WA Blood Sweat and Tears of Joy

On November 26th, 2021, Snowdome Foundation held the Western Australian (WA) educational event Blood Sweat and Tears of Joy.  It was very pleasing to hear about the clinical research talent and depth of clinical trials now on offer in WA.  Most of all we were filled with hope and inspiration from the incredible patient stories.

Prof Chan Cheah highlighted that blood cancer could be the leading cause of life lost to cancer by 2030.  The only way we can turn those statistics around is by finding new treatments that change the incurable into the chronic or even better, a cure.

In Melbourne when a patient exhausts all treatment options there are often clinical trials available to provide access to new treatments.  Sadly, this was not the case in WA and in Perth in 2015, there was only one blood cancer trial on offer.  Blood Cancer Research Western Australia (BCRWA) was born to provide new treatment options and opportunities to extend life for blood cancer patients in WA.  Today, there are on average 11 clinical trials per year in WA, which translates to 267 people who have been offered a chance to extend their life and to find a treatment that may help destroy their cancer.

To understand the true value of clinical trials, Blood Sweat and Tears of Joy had two patients tell their remarkable story of survival.

Michelle Stephenson just turned 66, however six months ago she did not expect to live long enough to make her birthday.  Michelle was set to have a knee operation when her blood test revealed she had acute myeloid leukaemia (AML).  Michelle had not been sick, so her diagnosis was sudden and came as a complete shock.  Michelle was transferred to a city hospital to receive chemotherapy.  She had watched her husband go through the same treatment and knew how hard chemo can be, but she was told without it she would only have two to four weeks left to live.    After enduring chemotherapy Michelle was heartbroken to learn that her AML had returned.  All that chemotherapy for nothing and now her only hope was a clinical trial as there were no other treatment options available.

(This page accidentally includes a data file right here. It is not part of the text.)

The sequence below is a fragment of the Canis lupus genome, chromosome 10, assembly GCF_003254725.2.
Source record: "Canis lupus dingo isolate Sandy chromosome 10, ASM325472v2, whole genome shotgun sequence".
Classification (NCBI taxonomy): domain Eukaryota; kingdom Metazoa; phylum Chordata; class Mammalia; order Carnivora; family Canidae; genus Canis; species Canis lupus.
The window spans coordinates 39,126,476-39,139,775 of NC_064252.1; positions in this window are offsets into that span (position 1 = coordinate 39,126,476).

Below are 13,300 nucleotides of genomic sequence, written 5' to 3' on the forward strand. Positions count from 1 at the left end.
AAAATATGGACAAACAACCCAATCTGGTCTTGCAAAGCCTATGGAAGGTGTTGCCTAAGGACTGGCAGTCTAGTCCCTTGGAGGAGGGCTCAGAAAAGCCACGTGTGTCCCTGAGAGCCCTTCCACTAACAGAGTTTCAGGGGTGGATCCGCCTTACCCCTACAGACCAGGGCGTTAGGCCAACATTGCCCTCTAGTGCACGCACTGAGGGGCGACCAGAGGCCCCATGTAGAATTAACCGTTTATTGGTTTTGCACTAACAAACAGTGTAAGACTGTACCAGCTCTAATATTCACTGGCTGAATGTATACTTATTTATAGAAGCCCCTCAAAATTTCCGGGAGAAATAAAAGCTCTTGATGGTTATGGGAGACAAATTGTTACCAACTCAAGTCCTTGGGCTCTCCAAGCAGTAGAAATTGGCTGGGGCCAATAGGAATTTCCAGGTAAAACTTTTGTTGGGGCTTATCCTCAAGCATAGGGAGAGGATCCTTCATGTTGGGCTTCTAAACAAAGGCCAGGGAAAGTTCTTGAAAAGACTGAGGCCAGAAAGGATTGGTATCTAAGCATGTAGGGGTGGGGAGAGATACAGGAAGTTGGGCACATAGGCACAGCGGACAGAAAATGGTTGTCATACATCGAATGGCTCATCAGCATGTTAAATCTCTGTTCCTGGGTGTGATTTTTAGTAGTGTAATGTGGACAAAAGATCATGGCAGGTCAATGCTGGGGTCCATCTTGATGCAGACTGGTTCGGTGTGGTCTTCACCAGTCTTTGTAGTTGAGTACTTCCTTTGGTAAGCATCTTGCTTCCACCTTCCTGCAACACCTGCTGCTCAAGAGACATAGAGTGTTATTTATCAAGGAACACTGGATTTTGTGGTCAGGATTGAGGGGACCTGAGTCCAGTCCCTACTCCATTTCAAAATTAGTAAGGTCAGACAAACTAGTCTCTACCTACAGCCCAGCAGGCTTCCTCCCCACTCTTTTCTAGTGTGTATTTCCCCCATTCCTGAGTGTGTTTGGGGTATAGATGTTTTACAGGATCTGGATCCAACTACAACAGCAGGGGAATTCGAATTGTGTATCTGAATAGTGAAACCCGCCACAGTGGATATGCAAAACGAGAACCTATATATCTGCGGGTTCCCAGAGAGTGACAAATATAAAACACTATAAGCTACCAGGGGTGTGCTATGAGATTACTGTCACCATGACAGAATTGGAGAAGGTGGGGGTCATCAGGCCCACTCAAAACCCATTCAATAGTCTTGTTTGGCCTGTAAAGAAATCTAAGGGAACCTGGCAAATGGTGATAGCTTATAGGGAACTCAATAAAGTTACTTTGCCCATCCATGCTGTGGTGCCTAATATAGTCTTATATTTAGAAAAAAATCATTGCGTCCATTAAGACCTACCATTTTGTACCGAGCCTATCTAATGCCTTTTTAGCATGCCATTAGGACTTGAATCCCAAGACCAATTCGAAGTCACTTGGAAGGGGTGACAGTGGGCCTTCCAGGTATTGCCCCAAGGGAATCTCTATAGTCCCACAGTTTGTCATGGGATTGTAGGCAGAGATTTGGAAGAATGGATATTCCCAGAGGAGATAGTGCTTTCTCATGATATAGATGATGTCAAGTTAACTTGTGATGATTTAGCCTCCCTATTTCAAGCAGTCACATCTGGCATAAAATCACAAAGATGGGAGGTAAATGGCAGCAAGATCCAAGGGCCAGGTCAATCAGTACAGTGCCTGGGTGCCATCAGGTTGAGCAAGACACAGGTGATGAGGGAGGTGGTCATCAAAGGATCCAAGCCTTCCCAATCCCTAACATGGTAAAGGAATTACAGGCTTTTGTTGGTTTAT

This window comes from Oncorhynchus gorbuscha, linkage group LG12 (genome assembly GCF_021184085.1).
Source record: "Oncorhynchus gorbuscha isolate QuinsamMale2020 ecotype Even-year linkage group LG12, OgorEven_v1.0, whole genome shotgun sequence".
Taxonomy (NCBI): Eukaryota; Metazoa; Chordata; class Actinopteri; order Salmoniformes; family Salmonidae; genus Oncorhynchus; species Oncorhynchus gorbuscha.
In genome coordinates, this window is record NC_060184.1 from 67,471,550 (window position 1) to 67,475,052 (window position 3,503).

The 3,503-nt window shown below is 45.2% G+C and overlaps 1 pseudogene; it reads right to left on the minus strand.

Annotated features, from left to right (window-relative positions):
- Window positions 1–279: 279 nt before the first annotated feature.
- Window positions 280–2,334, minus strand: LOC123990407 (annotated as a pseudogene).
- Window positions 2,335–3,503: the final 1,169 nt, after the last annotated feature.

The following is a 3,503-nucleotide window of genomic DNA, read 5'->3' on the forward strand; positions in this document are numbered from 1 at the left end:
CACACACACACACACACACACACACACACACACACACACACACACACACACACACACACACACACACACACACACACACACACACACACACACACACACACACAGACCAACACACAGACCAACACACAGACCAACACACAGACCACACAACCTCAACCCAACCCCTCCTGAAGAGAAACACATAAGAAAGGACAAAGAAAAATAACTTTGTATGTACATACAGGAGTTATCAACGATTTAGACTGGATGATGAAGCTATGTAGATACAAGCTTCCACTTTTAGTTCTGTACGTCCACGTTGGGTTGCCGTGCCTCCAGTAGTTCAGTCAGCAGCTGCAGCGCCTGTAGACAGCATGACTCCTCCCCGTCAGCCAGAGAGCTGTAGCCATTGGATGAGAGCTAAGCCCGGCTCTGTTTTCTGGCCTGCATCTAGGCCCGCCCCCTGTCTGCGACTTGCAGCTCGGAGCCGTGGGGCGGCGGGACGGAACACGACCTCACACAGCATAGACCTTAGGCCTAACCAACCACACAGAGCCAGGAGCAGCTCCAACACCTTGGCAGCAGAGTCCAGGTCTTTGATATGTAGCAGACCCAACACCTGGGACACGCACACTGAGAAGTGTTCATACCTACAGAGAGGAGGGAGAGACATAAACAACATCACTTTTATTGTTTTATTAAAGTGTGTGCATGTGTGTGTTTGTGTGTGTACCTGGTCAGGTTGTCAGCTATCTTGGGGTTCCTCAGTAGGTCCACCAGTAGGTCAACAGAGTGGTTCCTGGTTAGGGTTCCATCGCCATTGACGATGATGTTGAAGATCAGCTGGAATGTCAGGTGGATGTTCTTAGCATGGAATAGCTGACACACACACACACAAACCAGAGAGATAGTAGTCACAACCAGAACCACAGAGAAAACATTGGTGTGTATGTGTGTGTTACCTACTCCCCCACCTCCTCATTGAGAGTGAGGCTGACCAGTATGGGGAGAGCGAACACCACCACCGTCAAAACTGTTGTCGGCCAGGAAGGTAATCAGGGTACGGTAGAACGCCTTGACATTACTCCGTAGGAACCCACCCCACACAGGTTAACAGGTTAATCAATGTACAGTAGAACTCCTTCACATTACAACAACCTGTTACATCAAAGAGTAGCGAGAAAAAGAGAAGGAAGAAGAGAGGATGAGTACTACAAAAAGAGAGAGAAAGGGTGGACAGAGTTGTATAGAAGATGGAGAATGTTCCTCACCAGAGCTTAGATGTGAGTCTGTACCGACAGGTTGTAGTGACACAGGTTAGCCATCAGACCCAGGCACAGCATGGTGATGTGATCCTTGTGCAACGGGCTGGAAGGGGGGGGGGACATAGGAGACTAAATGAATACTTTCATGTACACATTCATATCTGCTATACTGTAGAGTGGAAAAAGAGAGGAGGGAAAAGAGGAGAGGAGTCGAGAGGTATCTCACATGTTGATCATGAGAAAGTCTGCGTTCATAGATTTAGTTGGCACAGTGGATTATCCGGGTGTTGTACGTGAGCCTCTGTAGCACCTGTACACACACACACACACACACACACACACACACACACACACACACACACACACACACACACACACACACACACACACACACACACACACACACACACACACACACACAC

Michelle was fortunate to enrol in a trial for a treatment that targets the specific mutation she carries.  Her cancer went into remission after the first round of treatment and best of all, her treatment can be taken at home and allows her to have a good quality of life.   Michelle said, “The trial has saved my life, my family, and my children, the experience has been amazing and the care incredible.  I am extremely grateful.”

In early 2018, Susan Leeming was diagnosed with mantle cell lymphoma (MCL).  Like most MCL patients she received chemotherapy. When her cancer returned Susan was advised that there were no other treatment options for MCL however Prof Cheah had other ideas.   Chan enrolled Susan in a CAR T-cell therapy trial in July 2020.  This revolutionary treatment has destroyed Susan’s cancer and she feels indebted to Chan who gave her the opportunity to be the first patient to receive CAR T-cell therapy for MCL in WA.  Susan extended her gratitude to everyone that has donated and helped make this trial a reality.

Working with BCRWA, Snowdome has developed fundraising initiatives such as the ‘Fund a Fellow’ program.  This has enabled BCRWA to attract and employ top clinical researchers to help run and design trials.  In addition, your donations have provided seed funding which demonstrate real and tangible benefits to patient care. A model of care implemented with seed funding has seen such a dramatic improvement in patient wellbeing that the State Government will now fund this model of care.  As we know, better care results in better outcomes.

Chan finished the evening thanking the patients for going into trials and trusting the team at BCRWA with their health.  He also thanked the donors for trusting Snowdome and BCRWA with their donation.

You can make a donation towards more research in WA here.